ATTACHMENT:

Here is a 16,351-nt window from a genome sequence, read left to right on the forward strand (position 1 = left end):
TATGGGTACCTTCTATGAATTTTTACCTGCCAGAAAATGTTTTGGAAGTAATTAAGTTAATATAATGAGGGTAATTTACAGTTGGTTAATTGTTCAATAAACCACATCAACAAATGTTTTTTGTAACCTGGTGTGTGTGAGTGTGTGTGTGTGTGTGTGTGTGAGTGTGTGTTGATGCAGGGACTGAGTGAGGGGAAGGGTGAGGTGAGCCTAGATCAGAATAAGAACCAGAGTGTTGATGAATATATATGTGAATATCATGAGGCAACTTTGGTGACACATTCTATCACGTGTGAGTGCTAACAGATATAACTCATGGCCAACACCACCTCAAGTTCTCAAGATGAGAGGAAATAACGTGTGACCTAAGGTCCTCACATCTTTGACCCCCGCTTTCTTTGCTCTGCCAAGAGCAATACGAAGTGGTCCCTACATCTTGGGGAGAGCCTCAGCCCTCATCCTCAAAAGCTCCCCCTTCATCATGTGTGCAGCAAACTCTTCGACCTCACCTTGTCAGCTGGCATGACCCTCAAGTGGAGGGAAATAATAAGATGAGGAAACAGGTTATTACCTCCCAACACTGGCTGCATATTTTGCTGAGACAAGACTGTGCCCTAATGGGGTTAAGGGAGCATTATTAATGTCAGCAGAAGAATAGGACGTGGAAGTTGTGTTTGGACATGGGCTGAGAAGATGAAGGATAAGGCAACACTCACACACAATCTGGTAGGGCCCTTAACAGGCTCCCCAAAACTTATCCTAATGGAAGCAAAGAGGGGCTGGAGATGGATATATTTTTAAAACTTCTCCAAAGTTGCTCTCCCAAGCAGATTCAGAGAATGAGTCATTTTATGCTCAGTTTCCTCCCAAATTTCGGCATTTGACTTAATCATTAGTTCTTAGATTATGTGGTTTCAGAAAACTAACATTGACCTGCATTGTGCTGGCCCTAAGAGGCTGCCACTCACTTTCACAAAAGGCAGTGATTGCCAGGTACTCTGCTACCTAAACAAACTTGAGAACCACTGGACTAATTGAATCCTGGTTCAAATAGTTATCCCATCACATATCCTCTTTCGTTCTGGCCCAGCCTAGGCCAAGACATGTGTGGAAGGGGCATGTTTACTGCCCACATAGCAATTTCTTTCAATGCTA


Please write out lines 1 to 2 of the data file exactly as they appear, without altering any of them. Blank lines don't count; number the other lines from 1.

Here is a 16,351-nt window from a genome sequence, read left to right on the forward strand (position 1 = left end):
TATGGGTACCTTCTATGAATTTTTACCTGCCAGAAAATGTTTTGGAAGTAATTAAGTTAATATAATGAGGGTAATTTACAGTTGGTTAATTGTTCAATAAACCACATCAACAAATGTTTTTTGTAACCTGGTGTGTGTGAGTGTGTGTGTGTGTGTGTGTGTGAGTGTGTGTTGATGCAGGGACTGAGTGAGGGGAAGGGTGAGGTGAGCCTAGATCAGAATAAGAACCAGAGTGTTGATGAATATATATGTGAATATCATGAGGCAACTTTGGTGACACATTCTATCACGTGTGAGTGCTAACAGATATAACTCATGGCCAACACCACCTCAAGTTCTCAAGATGAGAGGAAATAACGTGTGACCTAAGGTCCTCACATCTTTGACCCCCGCTTTCTTTGCTCTGCCAAGAGCAATACGAAGTGGTCCCTACATCTTGGGGAGAGCCTCAGCCCTCATCCTCAAAAGCTCCCCCTTCATCATGTGTGCAGCAAACTCTTCGACCTCACCTTGTCAGCTGGCATGACCCTCAAGTGGAGGGAAATAATAAGATGAGGAAACAGGTTATTACCTCCCAACACTGGCTGCATATTTTGCTGAGACAAGACTGTGCCCTAATGGGGTTAAGGGAGCATTATTAATGTCAGCAGAAGAATAGGACGTGGAAGTTGTGTTTGGACATGGGCTGAGAAGATGAAGGATAAGGCAACACTCACACACAATCTGGTAGGGCCCTTAACAGGCTCCCCAAAACTTATCCTAATGGAAGCAAAGAGGGGCTGGAGATGGATATATTTTTAAAACTTCTCCAAAGTTGCTCTCCCAAGCAGATTCAGAGAATGAGTCATTTTATGCTCAGTTTCCTCCCAAATTTCGGCATTTGACTTAATCATTAGTTCTTAGATTATGTGGTTTCAGAAAACTAACATTGACCTGCATTGTGCTGGCCCTAAGAGGCTGCCACTCACTTTCACAAAAGGCAGTGATTGCCAGGTACTCTGCTACCTAAACAAACTTGAGAACCACTGGACTAATTGAATCCTGGTTCAAATAGTTATCCCATCACATATCCTCTTTCGTTCTGGCCCAGCCTAGGCCAAGACATGTGTGGAAGGGGCATGTTTACTGCCCACATAGCAATTTCTTTCAATGCTA